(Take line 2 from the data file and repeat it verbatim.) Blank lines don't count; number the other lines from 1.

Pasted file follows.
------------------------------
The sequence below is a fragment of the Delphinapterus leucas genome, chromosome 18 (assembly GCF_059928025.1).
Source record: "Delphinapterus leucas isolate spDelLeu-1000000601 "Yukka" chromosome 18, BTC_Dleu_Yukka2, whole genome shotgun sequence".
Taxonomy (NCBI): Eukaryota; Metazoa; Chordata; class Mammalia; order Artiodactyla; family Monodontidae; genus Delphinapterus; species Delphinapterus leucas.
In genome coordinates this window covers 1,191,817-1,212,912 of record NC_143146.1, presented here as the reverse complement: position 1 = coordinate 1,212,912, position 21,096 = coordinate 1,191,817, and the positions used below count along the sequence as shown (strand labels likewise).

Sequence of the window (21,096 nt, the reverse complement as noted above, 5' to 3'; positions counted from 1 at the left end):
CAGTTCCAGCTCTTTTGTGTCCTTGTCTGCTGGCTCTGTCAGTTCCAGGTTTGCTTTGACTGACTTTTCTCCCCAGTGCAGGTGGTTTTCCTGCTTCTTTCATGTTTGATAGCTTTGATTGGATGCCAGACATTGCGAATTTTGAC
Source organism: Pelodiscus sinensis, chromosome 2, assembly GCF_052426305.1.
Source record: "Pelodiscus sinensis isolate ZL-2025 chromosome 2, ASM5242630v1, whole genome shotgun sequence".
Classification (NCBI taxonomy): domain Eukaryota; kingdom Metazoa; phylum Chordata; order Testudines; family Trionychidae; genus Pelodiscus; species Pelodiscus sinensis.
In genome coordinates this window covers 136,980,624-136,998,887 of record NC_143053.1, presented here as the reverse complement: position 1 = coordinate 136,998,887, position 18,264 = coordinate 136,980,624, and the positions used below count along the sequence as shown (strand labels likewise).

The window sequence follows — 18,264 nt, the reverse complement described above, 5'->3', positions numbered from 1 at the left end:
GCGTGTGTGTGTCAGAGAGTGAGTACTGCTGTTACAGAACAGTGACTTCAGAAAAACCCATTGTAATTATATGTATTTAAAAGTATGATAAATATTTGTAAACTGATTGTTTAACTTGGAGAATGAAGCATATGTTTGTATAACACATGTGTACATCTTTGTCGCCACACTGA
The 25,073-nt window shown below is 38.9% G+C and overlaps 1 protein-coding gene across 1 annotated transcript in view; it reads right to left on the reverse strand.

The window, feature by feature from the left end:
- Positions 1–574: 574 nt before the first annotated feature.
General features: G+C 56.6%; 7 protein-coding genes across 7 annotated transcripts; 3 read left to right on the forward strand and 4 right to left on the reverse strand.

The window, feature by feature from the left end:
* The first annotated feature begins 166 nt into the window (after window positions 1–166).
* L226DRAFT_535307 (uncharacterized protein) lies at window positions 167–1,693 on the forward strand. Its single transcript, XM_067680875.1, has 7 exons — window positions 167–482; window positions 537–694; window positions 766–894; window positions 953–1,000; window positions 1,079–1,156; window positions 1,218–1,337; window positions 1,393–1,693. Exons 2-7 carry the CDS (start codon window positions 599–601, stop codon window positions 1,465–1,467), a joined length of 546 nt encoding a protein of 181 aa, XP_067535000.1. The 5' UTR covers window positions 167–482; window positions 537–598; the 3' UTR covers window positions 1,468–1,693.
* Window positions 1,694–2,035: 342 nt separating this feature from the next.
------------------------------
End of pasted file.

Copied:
Source record: "Delphinapterus leucas isolate spDelLeu-1000000601 "Yukka" chromosome 18, BTC_Dleu_Yukka2, whole genome shotgun sequence".